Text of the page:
The new spokesman for the U.S. Military in Iraq is a Brigadier General (i.e., a one-star) named Kevin Bergner. As is typical with Bush Administration appointees, Bergner’s news from the front is filled with happy-happy/joy-joy talk, but even more so for him than most, as Digby points out in Salon and Dan Froomkin notes in the Washington Post.
Lots of journalists have noted that Bergner went straight from being a member of the White House’s national security staff to being the spokesman in Baghdad. But I’ve been wondering about his career trajectory, honestly. Let me ‘splain:
My Dad was a naval officer. The common wisdom in the Navy is that if you don’t make Captain by the time you hit 20 years, you should just go ahead and retire, because you’re not going to advance much more. In the Army, the equivalent is Colonel. To move from Colonel to General requires a Presidential nomination, and approval by the Senate.
So I got to wondering: how old was Colonel Bergner when he was tapped for Brigadier? And who was it who tapped him? What was his first assignment as a General?
Call me a crazy conspiracy nut, but here’s some interesting facts from the good General’s biography: he’s a graduate of Trinity College in San Antonio, Texas, Bush’s home state (and we know how much more comfortable Bush feels with friends from Texas). In May of 2003, as a full Colonel, he was assigned as the Deputy Director for Politico-Military Affairs (Middle East), J-5, The Joint Staff, in Washington, D.C. He was promoted to Brigadier General in November of 2004, in the middle of that time. He put in about a year in Iraq in 2005 as Deputy Commander of the Multi-National Force-Northwest before heading back to Washington to become the Special Assistant to the President and Senior Director for Iraq for the National Security Council at the White House.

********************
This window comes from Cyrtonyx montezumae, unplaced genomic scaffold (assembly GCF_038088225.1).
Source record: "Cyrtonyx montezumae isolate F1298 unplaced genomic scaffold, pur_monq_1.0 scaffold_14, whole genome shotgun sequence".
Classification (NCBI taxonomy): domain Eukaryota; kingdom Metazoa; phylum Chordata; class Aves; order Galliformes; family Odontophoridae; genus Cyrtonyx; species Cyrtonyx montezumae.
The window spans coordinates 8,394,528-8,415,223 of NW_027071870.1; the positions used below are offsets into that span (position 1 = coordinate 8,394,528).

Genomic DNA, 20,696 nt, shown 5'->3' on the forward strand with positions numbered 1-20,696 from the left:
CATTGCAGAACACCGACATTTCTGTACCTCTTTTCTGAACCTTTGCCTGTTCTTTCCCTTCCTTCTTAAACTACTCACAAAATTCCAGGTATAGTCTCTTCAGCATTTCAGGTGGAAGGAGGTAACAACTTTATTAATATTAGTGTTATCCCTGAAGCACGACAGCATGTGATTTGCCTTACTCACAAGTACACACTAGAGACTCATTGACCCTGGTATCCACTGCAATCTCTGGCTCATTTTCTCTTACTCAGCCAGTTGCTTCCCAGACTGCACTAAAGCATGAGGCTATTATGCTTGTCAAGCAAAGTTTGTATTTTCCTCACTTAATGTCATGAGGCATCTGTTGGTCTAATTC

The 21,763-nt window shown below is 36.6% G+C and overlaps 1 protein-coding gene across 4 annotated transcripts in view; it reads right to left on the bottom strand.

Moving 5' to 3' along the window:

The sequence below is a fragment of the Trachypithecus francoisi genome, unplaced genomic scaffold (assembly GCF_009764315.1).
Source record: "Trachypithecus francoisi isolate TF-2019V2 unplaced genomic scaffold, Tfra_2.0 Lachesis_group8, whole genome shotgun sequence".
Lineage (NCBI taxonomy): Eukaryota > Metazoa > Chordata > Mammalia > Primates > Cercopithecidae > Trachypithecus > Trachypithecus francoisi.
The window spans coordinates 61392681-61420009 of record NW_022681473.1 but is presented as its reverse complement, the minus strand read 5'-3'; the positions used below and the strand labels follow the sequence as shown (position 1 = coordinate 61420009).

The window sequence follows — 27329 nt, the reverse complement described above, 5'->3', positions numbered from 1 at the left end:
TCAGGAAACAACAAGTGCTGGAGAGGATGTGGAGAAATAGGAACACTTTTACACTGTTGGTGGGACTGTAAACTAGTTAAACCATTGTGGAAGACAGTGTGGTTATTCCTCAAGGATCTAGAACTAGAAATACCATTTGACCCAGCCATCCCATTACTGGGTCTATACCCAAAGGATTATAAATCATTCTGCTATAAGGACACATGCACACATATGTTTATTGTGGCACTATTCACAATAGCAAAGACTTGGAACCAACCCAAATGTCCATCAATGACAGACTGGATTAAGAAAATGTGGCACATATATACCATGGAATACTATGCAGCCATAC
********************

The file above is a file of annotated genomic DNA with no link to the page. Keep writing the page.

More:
So what have we? We have a Texan who was promoted to General by Bush, given his first highly-visible, political D.C. assignment by Bush, moved by to an even more visible assignment by Bush, and is now the military spokesman in Iraq. Who do you reckon his loyalty is to? The American people? Or the person who famously (and jealously) surrounds himself with loyal minions (and fires and punishes those who are disloyal), and is further responsible for his promotion and current position?
I know which answers gets my vote. How about you?